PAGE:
Whenever you buy or sell a piece of real estate, or even if you’re refinancing your mortgage, you’re likely to do business with a title company.
Title companies play an essential role in real estate transactions. They make sure the title to a piece of real estate is legitimate by conducting a search of records so the buyer is confident they are the rightful owner once the transaction takes place.
As part of the process, the title company also issues title insurance, which protects the lender and the owner against claims against the property.
“If you think you own your property, we make sure that’s the case,” said Trina Maurer, assistant manager at American Title & Escrow.
Title companies clarify all kinds of issues. Perhaps your neighbor has an easement across your property. Or maybe the person you’re buying a piece of property from was widowed and it’s her deceased husband’s name on the deed. A title company clears that up, as well.
Maurer notes that American Title & Escrow was the first Billings company to go paperless. Records are kept electronically, eliminating the need for large file cabinets.
Describe how you got to where you are in your job today: This has been 15 years in the making; I went to school in South Dakota and received a degree in legal assistant and paralegal studies. I started work with North American Title Co. in Denver in 2000 as an assistant and was promoted to title officer within nine months. In 2003 my family moved to Billings, where I began working at Chicago Title Insurance Co. but found my real home at American Title & Escrow. In 2006 I moved to Hardin to become the branch manager of American Title & Escrow of Big Horn County for four years. After this I returned to American Title & Escrow in Billings as the assistant manager, and I now assist in supervising four offices and 25 people.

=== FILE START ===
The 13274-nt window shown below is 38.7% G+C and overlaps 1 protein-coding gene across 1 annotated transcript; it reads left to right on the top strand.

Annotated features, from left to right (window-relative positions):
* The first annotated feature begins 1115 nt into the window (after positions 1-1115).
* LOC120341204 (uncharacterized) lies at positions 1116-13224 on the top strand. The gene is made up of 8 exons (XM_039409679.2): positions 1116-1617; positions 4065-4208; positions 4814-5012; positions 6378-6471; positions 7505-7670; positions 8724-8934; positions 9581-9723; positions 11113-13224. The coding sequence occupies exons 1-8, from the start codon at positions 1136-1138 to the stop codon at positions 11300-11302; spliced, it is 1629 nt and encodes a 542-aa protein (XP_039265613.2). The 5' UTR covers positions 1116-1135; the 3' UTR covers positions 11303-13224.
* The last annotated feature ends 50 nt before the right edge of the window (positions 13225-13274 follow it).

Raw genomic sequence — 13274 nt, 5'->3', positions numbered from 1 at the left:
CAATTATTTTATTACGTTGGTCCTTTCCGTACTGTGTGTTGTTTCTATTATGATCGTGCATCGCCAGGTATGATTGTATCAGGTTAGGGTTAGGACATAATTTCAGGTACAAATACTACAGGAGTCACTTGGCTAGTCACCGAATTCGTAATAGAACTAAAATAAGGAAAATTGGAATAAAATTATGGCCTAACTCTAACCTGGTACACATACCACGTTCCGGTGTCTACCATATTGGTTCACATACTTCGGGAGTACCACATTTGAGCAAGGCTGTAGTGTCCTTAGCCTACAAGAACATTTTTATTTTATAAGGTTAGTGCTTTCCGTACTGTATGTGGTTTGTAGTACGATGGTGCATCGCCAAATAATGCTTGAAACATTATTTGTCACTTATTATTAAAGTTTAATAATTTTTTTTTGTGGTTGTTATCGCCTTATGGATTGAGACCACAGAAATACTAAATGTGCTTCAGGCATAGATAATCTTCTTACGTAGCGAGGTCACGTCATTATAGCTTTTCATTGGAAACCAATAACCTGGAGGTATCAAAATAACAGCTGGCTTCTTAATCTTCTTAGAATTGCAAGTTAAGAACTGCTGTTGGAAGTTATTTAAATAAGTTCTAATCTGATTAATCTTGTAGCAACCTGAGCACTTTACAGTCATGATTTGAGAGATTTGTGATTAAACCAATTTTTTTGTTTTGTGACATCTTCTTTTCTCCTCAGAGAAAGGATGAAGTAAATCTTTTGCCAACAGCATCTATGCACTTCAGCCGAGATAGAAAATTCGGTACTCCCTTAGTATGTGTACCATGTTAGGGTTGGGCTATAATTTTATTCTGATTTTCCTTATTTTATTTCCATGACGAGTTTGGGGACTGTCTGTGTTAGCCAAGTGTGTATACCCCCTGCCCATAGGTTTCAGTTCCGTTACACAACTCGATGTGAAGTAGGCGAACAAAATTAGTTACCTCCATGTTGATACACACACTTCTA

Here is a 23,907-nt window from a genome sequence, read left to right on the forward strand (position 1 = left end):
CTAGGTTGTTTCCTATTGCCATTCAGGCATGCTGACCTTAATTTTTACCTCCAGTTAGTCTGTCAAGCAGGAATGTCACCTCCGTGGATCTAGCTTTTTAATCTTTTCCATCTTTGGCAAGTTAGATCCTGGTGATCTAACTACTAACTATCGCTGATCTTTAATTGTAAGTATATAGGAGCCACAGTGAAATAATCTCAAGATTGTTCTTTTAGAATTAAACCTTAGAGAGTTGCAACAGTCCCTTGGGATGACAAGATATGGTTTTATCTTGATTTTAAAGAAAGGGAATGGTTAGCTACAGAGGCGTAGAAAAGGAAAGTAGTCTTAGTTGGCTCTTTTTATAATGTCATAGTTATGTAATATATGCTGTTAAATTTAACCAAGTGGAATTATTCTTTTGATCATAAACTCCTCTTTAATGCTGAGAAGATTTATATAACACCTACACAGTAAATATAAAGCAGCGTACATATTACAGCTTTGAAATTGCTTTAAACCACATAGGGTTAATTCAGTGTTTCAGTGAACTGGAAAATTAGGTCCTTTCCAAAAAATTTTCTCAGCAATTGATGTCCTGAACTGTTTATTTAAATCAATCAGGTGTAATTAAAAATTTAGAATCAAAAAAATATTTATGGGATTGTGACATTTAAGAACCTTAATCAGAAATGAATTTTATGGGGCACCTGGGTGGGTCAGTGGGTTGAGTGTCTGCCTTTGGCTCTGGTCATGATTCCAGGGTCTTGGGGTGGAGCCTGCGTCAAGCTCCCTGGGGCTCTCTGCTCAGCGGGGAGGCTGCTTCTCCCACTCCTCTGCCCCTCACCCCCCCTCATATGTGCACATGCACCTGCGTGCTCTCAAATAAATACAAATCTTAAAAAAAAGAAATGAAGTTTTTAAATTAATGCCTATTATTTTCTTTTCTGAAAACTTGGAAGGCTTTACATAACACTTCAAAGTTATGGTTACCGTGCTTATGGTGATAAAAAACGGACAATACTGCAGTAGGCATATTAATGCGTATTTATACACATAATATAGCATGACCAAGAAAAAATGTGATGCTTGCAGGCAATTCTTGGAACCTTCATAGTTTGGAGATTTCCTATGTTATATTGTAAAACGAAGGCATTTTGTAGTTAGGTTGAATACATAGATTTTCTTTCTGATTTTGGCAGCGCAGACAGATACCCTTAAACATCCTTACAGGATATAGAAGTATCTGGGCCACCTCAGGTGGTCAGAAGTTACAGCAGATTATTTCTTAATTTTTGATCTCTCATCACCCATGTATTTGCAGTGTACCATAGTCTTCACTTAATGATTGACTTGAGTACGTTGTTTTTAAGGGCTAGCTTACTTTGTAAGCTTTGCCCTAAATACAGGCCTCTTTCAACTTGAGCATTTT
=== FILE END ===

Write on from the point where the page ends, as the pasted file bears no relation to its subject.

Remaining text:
What’s the toughest challenge that you have faced in your business? Just the changes in the past five to six years have been the biggest challenge. Our industry is consistently under pressure from several government agencies to be more efficient, more effective, more secure with our information and more aware of protecting our customers.
What did you learn from that challenge? Change is good, and when you can handle it with care and leadership, your team will stand by you and make it a pleasure.
What’s the best business advice you have received? From mistakes comes wisdom.
Who gave you that advice? Ted Lovec, our owner and president.
Here’s what I’d like to do to improve my community: There are so many things missing from our schools that could be funded in other ways than using property taxes. We should be looking at our neighboring states and how they fund so much through the state’s natural resources.
Aside from profit and loss, how do you measure success in your job? I ask myself, do I like my job? Do I look at the clock all day long? Can I laugh with my co-workers and employees? It always feels that when I can do those things, I am a better friend, a better co-worker and a better leader.
Which living person do you most admire? Sarah Palin. She faced a tough road and still put her family and faith first.
What do you consider your greatest achievement? My kids and grandson.
I’m happiest when I’m … being crafty and making gifts for friends and family. Crocheting and jewelry making are my current obsessions.